The Senate is expected to consider the Cybersecurity Information Sharing Act (CISA, S. 754) on the Senate floor soon. The bill was marked up in secret, thereby denying the public an opportunity to better understand the risks the legislation poses. This document analyzes the bill as reported by the Senate Select Committee on Intelligence on a vote of 14-1.
More sharing of information about cybersecurity threats among companies and between the public and private sectors could help entities better defend themselves against such threats. But CISA (as well as the cybersecurity bills that the House passed) takes a fundamentally flawed and risky approach: it pre-empts all laws that would otherwise prevent a company or government agency from sharing personal information. As CDT has explained, pre-empting all privacy laws is likely to have unintended effects. To compensate, the authorization would need to be quite narrow, and the protections against abuse quite strong. CISA is neither narrow nor adequately protective against abuse. As a result, CDT and other civil society groups oppose the bill, urge members of the Senate to vote against it, and we urge the President to veto the bill should it come to his desk. CDT also supports amendments that ameliorate the privacy and security concerns that we describe below.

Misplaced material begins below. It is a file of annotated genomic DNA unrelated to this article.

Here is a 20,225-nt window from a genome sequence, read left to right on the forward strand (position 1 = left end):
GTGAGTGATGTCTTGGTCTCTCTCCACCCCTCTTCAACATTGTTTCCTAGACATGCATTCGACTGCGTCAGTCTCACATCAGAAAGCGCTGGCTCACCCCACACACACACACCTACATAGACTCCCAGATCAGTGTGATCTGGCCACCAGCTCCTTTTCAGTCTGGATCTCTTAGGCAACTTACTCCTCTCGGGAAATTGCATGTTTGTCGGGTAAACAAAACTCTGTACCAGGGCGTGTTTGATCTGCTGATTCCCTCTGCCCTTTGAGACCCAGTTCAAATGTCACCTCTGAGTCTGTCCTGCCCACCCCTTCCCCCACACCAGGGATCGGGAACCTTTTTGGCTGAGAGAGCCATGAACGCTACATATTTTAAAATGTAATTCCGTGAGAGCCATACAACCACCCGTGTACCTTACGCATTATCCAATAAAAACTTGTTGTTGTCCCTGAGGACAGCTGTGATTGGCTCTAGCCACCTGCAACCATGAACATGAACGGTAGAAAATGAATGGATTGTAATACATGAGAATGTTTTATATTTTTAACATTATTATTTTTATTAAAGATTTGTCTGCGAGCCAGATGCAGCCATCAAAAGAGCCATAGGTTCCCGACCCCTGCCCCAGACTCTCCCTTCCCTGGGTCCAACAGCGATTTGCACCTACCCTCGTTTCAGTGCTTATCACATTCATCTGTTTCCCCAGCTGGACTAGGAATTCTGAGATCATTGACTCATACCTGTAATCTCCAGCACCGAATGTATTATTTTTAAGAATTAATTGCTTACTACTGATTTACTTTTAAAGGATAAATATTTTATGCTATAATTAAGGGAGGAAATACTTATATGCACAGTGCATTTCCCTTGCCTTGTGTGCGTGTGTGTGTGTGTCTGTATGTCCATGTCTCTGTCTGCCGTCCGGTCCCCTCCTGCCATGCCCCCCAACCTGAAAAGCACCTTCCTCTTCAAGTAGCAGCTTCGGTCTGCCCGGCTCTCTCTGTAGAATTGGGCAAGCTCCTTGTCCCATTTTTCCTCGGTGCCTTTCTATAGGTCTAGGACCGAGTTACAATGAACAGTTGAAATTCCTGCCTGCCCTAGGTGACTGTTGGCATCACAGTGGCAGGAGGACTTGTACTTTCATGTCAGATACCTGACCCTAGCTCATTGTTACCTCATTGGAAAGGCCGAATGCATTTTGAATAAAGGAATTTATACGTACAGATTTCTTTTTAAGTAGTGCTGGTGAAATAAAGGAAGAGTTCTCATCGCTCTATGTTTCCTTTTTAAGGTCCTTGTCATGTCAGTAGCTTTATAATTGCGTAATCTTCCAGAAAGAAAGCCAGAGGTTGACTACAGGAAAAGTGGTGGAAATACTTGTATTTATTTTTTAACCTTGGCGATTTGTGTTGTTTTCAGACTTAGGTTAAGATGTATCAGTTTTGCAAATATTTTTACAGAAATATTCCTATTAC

Though CISA was improved at the Committee mark-up, every major concern we expressed about the discussion draft of the bill prior to the mark up is also a major concern with the version of the bill coming to the Senate floor. CISA:
- Authorizes companies to share cyber threat indicators (CTIs) with many agencies in the federal government, including the National Security Agency (NSA), and requires that cyber threat indicators a company shares with the Department of Homeland Security (DHS) be immediately shared with multiple other federal agencies, including the NSA and other elements of the Department of Defense (DOD), thereby discouraging the very information sharing it would be enacted to foster;